Let’s Talk About Caregiving (and Muscular Dystrophy)

The quality of mercy is not strain’d.

It droppeth as the gentle rain from heaven

Upon the place beneath. It is twice blest:

It blesseth him that gives, and him that takes.


Whether you are a caregiver or in need of one, navigating the art of caregiving can be tricky. This article offers insights and information to make caregiving easier and more enjoyable for all involved.

A Circle of Care

The client: Claire

As a middle-aged woman wholly reliant on caregivers to maintain the activities of daily life, I will share what has worked best – and what hasn’t – when it comes to working with caregivers. I live with a rare, progressive form of muscular dystrophy called facioscapulohumeral muscular dystrophy (FSHD or FSH). Although my advancing condition is often quite the emotional roller coaster, my mental faculties remain high functioning.

The spouse: Lou

I have been married to this beautiful and wonderful woman (Claire) since 2007, and caring for her for about the last six years. At the same time, she’s been taking care of me in many ways. My experience in caregiving has been gained by taking care and supporting her in this part of our lives. At times challenging, caregiving is also very fulfilling. Love and patience are most certainly the main ingredients.

The agency owner: Kimberly

I have been a caregiver since I was a child helping with my great-grandmother, and professionally for four years. I have primarily worked in clients homes one-on-one. I was the owner of a home care agency with a wide range of clients from basic companionship, total care, and end-of-life. I reached out to Claire in response to an ad she placed online, which led to her adding me and my staff to her care team.

The full-time caregiver: Maya

I have 12 years of experience working in the healthcare field as a Home Health Aide. I have worked in nursing facilities and privately. I enjoy helping people with their daily needs and the rewards of a one-on-one relationship. I responded to Claire’s post on Craigslist, and I now work full-time for Claire. Our time together includes special outings, planning community events, and playing lots of Scrabble.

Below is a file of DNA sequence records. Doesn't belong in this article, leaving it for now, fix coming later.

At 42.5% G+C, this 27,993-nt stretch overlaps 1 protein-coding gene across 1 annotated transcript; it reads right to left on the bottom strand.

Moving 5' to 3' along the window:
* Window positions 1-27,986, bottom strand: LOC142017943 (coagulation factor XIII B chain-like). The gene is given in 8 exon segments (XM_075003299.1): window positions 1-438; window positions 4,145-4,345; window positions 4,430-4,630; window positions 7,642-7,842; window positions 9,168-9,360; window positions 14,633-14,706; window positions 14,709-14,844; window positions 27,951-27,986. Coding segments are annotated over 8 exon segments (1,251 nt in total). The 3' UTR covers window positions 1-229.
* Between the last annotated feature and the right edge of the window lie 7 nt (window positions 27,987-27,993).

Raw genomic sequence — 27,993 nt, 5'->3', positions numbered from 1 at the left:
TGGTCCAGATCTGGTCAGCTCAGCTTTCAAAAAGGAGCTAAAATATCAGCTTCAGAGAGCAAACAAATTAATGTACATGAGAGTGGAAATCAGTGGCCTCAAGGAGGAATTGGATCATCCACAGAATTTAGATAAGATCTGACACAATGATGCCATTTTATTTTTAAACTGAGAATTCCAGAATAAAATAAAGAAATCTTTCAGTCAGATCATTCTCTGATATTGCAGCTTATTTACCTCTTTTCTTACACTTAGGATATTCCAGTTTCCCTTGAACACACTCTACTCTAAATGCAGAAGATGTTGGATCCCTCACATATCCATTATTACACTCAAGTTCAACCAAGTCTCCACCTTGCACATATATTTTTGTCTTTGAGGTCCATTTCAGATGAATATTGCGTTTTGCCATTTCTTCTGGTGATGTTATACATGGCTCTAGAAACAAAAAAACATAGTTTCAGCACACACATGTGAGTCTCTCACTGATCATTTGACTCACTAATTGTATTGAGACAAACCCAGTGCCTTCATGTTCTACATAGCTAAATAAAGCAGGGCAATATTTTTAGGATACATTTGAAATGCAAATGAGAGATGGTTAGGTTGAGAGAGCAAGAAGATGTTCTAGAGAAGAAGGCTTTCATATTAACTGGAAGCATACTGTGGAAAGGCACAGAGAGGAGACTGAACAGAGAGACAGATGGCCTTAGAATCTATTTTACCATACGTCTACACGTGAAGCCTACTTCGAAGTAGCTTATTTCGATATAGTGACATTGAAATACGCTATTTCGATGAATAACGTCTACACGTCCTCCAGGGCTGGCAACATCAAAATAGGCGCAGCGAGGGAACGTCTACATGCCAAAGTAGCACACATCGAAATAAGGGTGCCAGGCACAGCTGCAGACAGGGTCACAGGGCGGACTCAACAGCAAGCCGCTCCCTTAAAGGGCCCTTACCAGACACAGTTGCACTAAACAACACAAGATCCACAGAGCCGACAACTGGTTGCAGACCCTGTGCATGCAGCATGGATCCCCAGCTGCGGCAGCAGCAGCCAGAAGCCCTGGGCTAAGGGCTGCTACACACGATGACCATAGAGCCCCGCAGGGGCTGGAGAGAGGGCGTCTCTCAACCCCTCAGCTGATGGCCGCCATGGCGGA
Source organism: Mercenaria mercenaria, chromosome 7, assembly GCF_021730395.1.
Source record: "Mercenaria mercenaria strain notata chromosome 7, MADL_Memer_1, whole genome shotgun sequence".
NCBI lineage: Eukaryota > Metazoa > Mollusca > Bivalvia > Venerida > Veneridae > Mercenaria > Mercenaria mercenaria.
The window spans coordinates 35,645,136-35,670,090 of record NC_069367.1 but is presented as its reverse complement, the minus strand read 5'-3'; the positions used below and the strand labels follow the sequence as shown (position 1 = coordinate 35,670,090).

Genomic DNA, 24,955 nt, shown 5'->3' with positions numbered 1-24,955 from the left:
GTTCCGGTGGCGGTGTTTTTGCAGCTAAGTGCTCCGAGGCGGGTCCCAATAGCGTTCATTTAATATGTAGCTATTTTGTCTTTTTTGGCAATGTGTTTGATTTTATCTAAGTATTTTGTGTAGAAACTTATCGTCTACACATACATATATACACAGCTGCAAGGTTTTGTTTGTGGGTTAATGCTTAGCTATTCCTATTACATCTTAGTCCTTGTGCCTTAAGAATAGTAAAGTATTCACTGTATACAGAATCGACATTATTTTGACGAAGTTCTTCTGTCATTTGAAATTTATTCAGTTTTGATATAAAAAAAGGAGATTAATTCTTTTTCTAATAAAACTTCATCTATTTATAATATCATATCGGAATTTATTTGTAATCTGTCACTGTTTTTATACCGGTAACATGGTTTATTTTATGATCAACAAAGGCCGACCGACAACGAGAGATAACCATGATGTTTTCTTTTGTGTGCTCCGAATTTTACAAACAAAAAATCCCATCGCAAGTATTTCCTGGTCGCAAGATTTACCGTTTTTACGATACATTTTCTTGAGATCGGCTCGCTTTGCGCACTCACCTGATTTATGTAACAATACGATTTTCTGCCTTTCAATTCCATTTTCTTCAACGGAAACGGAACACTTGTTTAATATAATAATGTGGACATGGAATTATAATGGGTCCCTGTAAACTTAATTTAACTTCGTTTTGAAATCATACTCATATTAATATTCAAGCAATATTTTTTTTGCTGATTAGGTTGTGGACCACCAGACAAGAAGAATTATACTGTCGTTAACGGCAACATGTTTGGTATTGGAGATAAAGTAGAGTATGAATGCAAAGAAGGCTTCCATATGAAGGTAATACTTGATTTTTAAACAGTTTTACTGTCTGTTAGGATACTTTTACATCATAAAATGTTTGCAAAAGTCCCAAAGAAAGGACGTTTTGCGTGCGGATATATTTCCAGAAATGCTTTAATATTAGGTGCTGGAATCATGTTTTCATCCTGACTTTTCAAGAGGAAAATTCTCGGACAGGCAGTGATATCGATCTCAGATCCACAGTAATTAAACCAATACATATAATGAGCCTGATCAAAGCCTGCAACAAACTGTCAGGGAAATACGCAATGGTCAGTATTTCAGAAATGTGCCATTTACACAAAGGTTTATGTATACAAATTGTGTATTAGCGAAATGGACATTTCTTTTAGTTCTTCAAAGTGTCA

The part-time caregiver: Melissa

I have dedicated myself to the care of others for 12 years, both professionally and privately. I’ve stepped up when nobody else would for many remarkable people. The loss of several family members left my life empty, but caregiving made it full and meaningful again. I first met Claire in a rehab facility. Now, I assist at her home as a private caregiver.

The substitute caregiver: Caleb

I have been a certified nursing assistant for three years. I’ve worked at clinics, hospitals, and home care settings. What brought me into the health care industry was when I started to care for one of my aunts who was diagnosed with cancer. I found my calling; I witnessed first-hand the need to provide support and create a positive healing environment for others. I am now a substitute caregiver for Claire in her home.

The therapist: Talia

I have been in the field for 12 years. Most of my clients have had caregivers. I have worked in the hospital setting, home setting, inpatient setting and in the crisis setting. Claire is my client.

Initiating the Caregiving Process

When is the best time to begin looking for a caregiver? And where is the best place to find them?

Claire: Quality caregivers take time to find, and the lingering pandemic doesn’t help. Unless it’s an unforeseen accident, I would highly recommend you start integrating caregivers sooner rather than later. I place job postings with the most success on Craigslist and care.com because I am most interested in private caregivers. I have also worked with agencies with varied amounts of satisfaction.

Kimberly: From an agency perspective, most people tend to wait until their situation becomes dire before reaching out for help. This delay creates unnecessary stress for everyone involved. I recommend starting the process much sooner than you might think necessary because it takes time to get the right match. Staffing shortages have become commonplace, and it sometimes takes a while to provide coverage. Most people start with an internet search when wanting to hire through a local agency. Be sure to check their reviews and ratings.